Train to Busan

Dir: Yeon Sang-ho

A very good, fast-paced, intelligent film which introduced me to a real genre crossover: South Korean tearjerker-zombie. Divorced father – a fund manager (another type of rapacious cannibal?) – takes his little daughter by train to her mother in Busan just as a zombie epidemic strikes. An epidemic caused, it seems, by the most profitable company in his portfolio. The film has several satirical  moments like this – my favourite was the call for more neckties to secure the compartment door against the zombies.

It was also surprisingly affecting: I was quite upset by the self-sacrificing ends of the father and father-to-be and their farewells to their loved ones, and I was on the edge of my seat to see if the old lady would make it back on the train. A strong moral tone – the fund manager learns the essential lesson of co-operation – and traditional in that it’s very much “women and children first” while men do the fighting.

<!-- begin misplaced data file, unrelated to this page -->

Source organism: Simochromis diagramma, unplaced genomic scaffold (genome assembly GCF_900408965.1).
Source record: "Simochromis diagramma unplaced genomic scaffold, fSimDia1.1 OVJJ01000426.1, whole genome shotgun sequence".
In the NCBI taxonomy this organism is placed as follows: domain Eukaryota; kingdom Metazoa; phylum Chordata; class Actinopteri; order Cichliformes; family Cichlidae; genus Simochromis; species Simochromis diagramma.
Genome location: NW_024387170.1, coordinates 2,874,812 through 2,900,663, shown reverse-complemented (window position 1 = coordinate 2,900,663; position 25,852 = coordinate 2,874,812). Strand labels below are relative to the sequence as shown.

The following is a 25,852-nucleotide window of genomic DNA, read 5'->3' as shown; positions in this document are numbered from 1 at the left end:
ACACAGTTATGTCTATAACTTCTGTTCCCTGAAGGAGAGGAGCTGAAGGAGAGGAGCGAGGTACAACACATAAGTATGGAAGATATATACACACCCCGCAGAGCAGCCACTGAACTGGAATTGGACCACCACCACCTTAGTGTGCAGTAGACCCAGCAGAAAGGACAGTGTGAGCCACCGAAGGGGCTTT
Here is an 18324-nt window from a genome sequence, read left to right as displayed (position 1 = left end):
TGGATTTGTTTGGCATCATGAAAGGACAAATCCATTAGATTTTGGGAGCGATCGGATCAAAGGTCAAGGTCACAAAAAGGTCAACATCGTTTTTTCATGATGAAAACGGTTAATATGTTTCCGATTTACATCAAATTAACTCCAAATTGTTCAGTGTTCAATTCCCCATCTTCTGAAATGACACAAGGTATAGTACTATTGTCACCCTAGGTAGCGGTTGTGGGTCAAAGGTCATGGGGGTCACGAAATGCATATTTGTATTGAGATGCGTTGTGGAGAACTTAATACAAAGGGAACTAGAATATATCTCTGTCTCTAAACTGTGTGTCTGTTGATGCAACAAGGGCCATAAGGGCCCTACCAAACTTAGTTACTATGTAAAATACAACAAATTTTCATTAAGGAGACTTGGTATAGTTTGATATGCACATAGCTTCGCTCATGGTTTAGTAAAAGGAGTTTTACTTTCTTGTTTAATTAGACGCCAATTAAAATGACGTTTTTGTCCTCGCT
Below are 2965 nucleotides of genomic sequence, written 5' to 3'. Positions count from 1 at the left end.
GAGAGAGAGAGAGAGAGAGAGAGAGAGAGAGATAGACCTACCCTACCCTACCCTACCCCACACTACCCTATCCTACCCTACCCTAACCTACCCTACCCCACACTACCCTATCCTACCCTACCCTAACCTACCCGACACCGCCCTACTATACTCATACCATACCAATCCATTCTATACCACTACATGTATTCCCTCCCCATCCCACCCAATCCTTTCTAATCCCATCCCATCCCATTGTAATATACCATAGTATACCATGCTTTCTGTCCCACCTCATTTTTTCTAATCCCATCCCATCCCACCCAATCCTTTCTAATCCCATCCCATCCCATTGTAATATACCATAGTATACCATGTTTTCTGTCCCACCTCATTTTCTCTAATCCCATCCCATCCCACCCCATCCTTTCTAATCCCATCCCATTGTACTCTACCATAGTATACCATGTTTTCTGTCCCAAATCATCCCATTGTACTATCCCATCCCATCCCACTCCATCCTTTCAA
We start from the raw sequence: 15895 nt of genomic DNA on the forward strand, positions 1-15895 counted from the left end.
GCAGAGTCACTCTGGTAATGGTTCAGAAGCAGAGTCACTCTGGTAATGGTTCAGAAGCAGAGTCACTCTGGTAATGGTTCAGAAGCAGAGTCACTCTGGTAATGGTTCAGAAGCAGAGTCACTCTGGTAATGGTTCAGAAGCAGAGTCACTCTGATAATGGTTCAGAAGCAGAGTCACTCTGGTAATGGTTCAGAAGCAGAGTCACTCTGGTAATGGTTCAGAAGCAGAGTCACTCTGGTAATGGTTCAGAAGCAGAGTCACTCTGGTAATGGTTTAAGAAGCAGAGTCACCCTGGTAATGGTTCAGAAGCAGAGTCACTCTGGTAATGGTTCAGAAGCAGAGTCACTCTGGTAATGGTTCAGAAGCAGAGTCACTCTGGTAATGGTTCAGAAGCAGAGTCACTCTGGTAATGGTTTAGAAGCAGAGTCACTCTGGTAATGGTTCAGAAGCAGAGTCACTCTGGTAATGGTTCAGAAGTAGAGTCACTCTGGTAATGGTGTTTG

What is it about zombie films? Why do we watch them? There’s something very dystopian and misanthropic about the genre, and I wonder if this is why we enjoy them. A film about our fellow humans trying to rip our throats out and subsume us into the unindividualised masses just like them – what do you think, Dr Freud?

But the genre does allow for some amusing juxtapositions: a train guard’s polite bow to the passengers while the first infected person slips on board.

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